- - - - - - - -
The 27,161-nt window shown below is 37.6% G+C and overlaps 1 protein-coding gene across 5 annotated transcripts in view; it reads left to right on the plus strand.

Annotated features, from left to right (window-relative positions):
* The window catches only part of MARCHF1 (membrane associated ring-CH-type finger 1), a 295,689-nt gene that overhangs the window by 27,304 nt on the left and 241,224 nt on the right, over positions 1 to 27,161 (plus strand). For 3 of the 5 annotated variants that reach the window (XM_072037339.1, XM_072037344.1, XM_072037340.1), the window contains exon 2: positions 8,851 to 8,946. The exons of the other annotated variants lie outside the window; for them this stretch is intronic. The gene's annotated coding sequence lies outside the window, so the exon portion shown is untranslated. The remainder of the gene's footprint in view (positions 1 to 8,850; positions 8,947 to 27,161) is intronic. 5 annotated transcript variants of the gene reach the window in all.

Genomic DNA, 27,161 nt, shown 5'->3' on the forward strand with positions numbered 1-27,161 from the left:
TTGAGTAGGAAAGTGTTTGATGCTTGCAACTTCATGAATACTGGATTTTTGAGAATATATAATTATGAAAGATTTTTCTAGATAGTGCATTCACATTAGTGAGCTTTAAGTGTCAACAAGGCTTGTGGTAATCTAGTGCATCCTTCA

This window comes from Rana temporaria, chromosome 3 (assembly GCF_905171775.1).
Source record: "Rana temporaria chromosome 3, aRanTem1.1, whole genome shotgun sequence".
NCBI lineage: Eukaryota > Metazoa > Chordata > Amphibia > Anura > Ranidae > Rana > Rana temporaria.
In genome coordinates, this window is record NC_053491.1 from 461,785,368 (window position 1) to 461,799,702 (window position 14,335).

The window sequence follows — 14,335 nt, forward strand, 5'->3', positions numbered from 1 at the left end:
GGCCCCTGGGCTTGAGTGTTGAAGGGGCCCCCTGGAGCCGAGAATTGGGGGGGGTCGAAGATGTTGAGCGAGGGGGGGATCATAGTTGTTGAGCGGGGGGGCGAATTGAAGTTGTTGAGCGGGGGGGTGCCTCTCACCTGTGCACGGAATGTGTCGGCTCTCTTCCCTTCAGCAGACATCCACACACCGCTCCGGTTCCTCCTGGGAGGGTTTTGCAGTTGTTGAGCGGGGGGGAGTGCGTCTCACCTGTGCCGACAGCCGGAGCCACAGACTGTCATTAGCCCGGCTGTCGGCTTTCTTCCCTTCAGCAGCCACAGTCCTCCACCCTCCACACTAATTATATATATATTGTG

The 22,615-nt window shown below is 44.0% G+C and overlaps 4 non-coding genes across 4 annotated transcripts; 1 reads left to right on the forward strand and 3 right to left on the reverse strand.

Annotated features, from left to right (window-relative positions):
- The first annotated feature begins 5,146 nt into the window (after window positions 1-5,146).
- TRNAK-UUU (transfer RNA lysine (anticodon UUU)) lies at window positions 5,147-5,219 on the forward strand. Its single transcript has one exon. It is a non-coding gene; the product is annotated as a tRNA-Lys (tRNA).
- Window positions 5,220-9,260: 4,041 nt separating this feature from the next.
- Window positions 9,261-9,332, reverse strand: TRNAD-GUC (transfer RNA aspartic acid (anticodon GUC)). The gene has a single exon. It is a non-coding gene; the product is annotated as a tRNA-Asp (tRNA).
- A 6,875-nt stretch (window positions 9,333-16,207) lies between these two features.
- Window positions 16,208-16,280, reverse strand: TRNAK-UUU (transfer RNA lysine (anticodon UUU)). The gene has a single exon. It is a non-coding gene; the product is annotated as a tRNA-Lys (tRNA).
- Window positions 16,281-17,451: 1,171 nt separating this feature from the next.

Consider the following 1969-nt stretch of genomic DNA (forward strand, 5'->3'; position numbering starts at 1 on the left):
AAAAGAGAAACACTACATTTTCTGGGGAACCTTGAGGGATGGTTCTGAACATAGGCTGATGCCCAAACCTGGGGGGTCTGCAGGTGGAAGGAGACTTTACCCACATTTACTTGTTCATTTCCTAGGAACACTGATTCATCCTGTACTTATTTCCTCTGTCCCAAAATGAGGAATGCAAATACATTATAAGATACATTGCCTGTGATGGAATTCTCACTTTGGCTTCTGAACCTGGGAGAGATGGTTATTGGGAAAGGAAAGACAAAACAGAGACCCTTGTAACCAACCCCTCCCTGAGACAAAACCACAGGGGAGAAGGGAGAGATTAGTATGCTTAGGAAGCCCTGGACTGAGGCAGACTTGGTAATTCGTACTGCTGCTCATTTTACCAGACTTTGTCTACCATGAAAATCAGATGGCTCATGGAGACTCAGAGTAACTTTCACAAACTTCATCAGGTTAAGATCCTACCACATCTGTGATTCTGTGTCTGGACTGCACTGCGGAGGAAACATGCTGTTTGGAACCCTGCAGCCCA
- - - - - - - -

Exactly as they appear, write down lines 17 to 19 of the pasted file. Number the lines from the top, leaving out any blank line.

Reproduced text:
- Window positions 9,261-9,332, reverse strand: TRNAD-GUC (transfer RNA aspartic acid (anticodon GUC)). The gene has a single exon. It is a non-coding gene; the product is annotated as a tRNA-Asp (tRNA).
- A 6,875-nt stretch (window positions 9,333-16,207) lies between these two features.
- Window positions 16,208-16,280, reverse strand: TRNAK-UUU (transfer RNA lysine (anticodon UUU)). The gene has a single exon. It is a non-coding gene; the product is annotated as a tRNA-Lys (tRNA).